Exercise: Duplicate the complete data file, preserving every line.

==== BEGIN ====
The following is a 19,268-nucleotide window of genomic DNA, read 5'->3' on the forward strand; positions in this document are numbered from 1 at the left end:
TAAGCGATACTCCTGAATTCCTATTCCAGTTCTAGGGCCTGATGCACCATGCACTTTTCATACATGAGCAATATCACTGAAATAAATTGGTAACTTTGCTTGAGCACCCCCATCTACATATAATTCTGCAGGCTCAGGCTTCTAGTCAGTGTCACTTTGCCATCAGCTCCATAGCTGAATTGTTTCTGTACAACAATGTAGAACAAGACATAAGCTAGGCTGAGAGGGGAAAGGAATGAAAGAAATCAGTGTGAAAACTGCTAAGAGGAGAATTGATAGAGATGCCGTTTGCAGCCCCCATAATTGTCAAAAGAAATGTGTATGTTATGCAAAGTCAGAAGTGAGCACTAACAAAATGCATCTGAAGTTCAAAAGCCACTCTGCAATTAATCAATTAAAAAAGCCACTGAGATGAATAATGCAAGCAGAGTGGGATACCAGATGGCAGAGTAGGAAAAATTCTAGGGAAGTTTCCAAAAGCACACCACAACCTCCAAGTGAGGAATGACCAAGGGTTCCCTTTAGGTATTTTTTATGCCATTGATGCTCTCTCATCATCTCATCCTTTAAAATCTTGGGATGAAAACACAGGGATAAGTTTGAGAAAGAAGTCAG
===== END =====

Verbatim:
The following is a 19,268-nucleotide window of genomic DNA, read 5'->3' on the forward strand; positions in this document are numbered from 1 at the left end:
TAAGCGATACTCCTGAATTCCTATTCCAGTTCTAGGGCCTGATGCACCATGCACTTTTCATACATGAGCAATATCACTGAAATAAATTGGTAACTTTGCTTGAGCACCCCCATCTACATATAATTCTGCAGGCTCAGGCTTCTAGTCAGTGTCACTTTGCCATCAGCTCCATAGCTGAATTGTTTCTGTACAACAATGTAGAACAAGACATAAGCTAGGCTGAGAGGGGAAAGGAATGAAAGAAATCAGTGTGAAAACTGCTAAGAGGAGAATTGATAGAGATGCCGTTTGCAGCCCCCATAATTGTCAAAAGAAATGTGTATGTTATGCAAAGTCAGAAGTGAGCACTAACAAAATGCATCTGAAGTTCAAAAGCCACTCTGCAATTAATCAATTAAAAAAGCCACTGAGATGAATAATGCAAGCAGAGTGGGATACCAGATGGCAGAGTAGGAAAAATTCTAGGGAAGTTTCCAAAAGCACACCACAACCTCCAAGTGAGGAATGACCAAGGGTTCCCTTTAGGTATTTTTTATGCCATTGATGCTCTCTCATCATCTCATCCTTTAAAATCTTGGGATGAAAACACAGGGATAAGTTTGAGAAAGAAGTCAG